Tag Archives: living in america

Moving Abroad with Children – What Do My Children Think of Their New Home in America?

It is difficult to know what my children really think of their new life in America. They seem happy and my 8-year-old says she enjoys school. I know she misses her friends but I sometimes wonder whether she really fits in with her loud American classmates who chatter endlessly about One Direction.

We have recently allowed her to have her first laptop so now for the first time she can check email on a regular basis. In some weird late at night moment, I decided to email her some questions about life in America to share here and asked her to think of some questions for me that she could post on her blog. I’m still waiting for those but here are her thoughts.

  1. What do you like best about living in America?

The best thing is the fact that I have my own bathroom. (Yes she does spend a lot of time in it, a taste of things to come I fear).

2. Are there any things that annoy you here in America?

Adverts ie. bla bla bla very fatty pizza 🙂

3. If you could bring one thing from England to America what would it be?

My friends  (ditto).

4. What do you miss most from England?

I miss my old school.

5. If you were to go back to England, what would you miss from America?

I would miss laughing when people try to do a British accent

6. Are American children different from English children and if so how?

Children are different mainly because of the words they use i.e. perenthusees.

7. What advice would you give to someone moving here?

Be prepared for the adverts.

What I found interesting about her responses was her focus on the immediate, day-to-day aspects of life. I expected  places we had visited or new activities to feature in her answers.

I tried asking my 4-year-old the same questions. We had to spend additional time talking through the questions and she was keen to see what her sister had said before answering but she gave some interesting responses.

As expected the things she misses most are friends and her old playgroup. When asked whether children were different here she thought for a while before saying

They don’t know how to share. All the children in my old playgroup shared their things but none of the children here do.

She found it very difficult to say what she liked about America because she couldn’t think of anything she  likes to do here that she can’t also do in England – she likes learning to do cartwheels with her imaginary friend, playing nail salons with her big sister, making up shows and playing Mastermind.

Preserving British Culture #1 Adjectives

I was reading an article from The Guardian entitled ’My 2 Alien Life Forms’ ,in which the author Emma Beddington, discusses her experience of raising children in Brussels and her realisation that they have little understanding of British language and culture.  One would assume that raising children in an English-speaking country would not be too different from home. Your kids will more than likely grow up with a different accent and some new words for things but on the whole it’s not that different is it?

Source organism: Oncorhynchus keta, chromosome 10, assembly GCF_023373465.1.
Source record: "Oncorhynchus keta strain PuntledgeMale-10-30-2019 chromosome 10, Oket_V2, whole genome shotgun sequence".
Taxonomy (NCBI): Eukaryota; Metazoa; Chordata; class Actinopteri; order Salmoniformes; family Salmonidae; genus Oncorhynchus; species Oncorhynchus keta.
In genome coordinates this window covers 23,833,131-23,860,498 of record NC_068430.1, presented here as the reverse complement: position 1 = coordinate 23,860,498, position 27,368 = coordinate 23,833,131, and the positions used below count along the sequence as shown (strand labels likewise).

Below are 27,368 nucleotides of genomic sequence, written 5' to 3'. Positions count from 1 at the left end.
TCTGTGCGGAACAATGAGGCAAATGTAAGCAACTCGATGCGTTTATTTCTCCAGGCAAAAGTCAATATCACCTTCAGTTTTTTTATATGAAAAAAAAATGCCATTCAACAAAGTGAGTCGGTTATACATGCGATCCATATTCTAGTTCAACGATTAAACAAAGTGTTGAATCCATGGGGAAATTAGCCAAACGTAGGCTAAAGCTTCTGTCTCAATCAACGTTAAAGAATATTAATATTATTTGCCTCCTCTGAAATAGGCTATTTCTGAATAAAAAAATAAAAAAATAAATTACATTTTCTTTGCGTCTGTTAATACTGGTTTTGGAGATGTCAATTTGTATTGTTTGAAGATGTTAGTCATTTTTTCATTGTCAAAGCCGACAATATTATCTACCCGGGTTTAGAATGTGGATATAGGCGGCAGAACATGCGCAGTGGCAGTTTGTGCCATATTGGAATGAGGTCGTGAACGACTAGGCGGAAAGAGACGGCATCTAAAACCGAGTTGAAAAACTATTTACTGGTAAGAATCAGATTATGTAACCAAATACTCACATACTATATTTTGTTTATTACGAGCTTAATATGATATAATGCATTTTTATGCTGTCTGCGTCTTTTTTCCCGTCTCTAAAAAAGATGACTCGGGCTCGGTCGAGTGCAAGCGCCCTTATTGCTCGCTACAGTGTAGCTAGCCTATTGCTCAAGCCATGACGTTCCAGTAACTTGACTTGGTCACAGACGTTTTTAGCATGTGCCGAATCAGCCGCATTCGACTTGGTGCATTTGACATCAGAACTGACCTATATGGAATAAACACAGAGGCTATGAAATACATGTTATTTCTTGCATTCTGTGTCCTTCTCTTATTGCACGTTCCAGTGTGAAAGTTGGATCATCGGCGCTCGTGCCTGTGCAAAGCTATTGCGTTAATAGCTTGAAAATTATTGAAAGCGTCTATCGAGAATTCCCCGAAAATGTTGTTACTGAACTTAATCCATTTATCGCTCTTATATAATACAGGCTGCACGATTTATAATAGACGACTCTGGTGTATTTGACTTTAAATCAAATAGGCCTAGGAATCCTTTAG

Having only been here a short time I realise it is. There are many things about living in America that give my children amazing experiences but there are some things that I  hear them do or say that set my teeth on edge.

This is the first of a number of posts outlining some of the ‘British’ things I would like to preserve.


Mum, R is talking American again!

This usually means my 3-year-old has said the word ‘Super’.  This seems to be the most over-used word in American English. Meals are ‘super-sized’, kids get ‘super-tired’, cars are ‘super-fast’ and people get ‘super-excited’ about everything.  When I hear the local children describe things, the word ‘super’ appears time and again, as if it’s the only adjective they know.

My 3-year-old has begun to correct herself when she uses it. We talked about it at the dinner table this week.

My friends say that they swing super high on the swing

I know, but we could say something more interesting like really, high or extremely high.

Or very high, … or up to the clouds.

That’s a good one, we could use similes – do you know what a simile is? * addressing my 8-year-old.

Yes it’s when you compare something to something else, like I swung as high as the sky.

Yes that’s it so what else could we say? …..

This became a fun game and seems to have worked to help them think about what they say.

There seem to be certain words that have become such a regular part of American English that they are perfectly normal.  To an outsider like me it simply looks like a lazy use of adjectives.

Yesterday I stood in a queue at a festival whilst my kids made a toy. A mum, who had clearly had enough, came to collect her child. The child wanted to decorate her toy but her mum said,

let’s decorate it at home, there aren’t many  pens here.

Her daughter showed her the toy she had made

That’s awesome

she said her tone of voice clearly portraying how unimpressed she was.

To American kids everything is awesome or super. Everything they do is greeted with ’good job’, I’m certain these words can have little effect.  I love the way the American’s encourage their kids with constant praise, I just wish they’d use a little imagination in their use of adjectives sometimes.

It has taken moving away for me to realise how rich the British vocabulary is. If you ever hear me use the word super, feel free to throw rotten vegetables at my head.